Re: Blood test for cancer?
The answer is yes and no.
There are some blood tests for indicators for certain types of cancer. For example, the CA 125, if elevated, can be indicative of breast or ovarian cancer. The PSA (prostate specific antigen) test can be indicative of prostate cancer. There are problems, however, in using these tests as a diagnostic tool. The PSA, for example, can be elevated simply from benign prostatitis or enlargement of the prostate, which is not uncommon as men age. And the CA 125 can be normal or close to normal even in advanced stages of cancer (although this isn't common, but it can happen.)
The routine blood work that most people have done once a year, such as a CBC and chem profile, can somtimes give clues. For example, in certain types of cancers, the body's calcium levels become elevated, so an unusually high calcium level on a routine test could alert the doctor that more tests may be needed.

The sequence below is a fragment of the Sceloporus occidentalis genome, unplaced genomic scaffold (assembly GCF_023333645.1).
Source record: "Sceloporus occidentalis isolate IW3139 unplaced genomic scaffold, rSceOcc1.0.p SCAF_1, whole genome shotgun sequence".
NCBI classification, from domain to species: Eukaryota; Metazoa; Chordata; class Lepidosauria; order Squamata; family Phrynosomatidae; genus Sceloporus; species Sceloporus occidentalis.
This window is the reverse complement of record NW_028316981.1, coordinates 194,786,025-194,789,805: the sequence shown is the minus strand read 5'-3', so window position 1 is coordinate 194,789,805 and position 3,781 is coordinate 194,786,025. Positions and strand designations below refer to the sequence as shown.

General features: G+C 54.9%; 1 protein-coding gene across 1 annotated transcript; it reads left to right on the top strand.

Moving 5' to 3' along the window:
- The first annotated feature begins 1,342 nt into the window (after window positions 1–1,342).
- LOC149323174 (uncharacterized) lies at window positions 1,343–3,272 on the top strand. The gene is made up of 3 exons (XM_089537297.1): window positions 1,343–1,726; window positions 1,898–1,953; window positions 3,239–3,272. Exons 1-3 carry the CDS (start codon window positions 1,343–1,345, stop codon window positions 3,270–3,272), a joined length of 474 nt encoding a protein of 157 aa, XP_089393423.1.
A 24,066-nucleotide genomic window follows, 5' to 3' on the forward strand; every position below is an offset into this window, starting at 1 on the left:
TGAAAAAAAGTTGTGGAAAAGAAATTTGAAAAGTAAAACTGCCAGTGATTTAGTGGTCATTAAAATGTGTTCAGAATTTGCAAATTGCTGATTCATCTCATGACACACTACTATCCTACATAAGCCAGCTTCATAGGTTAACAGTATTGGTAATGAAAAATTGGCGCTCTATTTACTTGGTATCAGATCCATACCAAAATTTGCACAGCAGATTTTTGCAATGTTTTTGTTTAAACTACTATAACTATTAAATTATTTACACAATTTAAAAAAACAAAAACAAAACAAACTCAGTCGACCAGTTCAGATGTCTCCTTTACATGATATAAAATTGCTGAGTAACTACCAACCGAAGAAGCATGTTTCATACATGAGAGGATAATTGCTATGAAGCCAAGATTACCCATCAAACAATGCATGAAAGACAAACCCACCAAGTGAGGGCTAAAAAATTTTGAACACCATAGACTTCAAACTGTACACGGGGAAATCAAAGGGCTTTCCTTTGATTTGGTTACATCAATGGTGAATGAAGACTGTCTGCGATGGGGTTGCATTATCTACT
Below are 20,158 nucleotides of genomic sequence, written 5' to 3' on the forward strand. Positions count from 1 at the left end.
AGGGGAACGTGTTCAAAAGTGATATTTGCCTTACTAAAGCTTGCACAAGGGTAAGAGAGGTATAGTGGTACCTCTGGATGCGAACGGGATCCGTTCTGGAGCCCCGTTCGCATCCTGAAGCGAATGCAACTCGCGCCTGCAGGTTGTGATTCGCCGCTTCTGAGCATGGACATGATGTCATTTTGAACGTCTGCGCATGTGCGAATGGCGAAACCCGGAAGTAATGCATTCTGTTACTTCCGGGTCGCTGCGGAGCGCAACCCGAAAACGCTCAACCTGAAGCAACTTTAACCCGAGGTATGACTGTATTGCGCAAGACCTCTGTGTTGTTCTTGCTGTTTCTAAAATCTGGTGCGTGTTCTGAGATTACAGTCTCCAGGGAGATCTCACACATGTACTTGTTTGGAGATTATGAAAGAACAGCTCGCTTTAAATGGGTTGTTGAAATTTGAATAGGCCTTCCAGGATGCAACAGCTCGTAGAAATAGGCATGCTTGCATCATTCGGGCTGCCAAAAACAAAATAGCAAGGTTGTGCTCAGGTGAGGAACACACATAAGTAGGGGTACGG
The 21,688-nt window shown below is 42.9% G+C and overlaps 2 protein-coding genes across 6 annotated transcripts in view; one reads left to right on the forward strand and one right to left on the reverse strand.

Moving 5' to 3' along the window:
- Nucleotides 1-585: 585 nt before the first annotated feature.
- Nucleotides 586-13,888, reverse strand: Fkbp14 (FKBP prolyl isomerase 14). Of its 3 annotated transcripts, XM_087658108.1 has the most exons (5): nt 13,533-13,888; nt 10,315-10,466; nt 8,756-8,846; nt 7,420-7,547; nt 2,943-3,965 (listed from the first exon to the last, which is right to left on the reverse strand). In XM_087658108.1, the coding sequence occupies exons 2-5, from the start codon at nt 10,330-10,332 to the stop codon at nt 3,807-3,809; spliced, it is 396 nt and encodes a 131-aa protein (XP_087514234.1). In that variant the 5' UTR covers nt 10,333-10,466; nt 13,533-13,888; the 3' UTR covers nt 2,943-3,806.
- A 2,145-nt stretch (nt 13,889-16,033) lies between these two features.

But, unfortunately, cancer is not just one illness, but rather a huge variety of illnesses. Each and every type of cell in the body can become cancerous, but each and every type of cell is unique in terms of how it functions and why it might become cancerous. Examples: Squamous cells are present in the skin and the linings of certain organs, but not in all organs. Small cells are present in the lungs and the linings of the bladder and colon. Breast cells are specific to the breast tissue, endometrial cells are specific to endometrial tissue, etc., etc.
For all those reasons, it is nearly impossible to develop one single test that can determine if cancer is or is not present.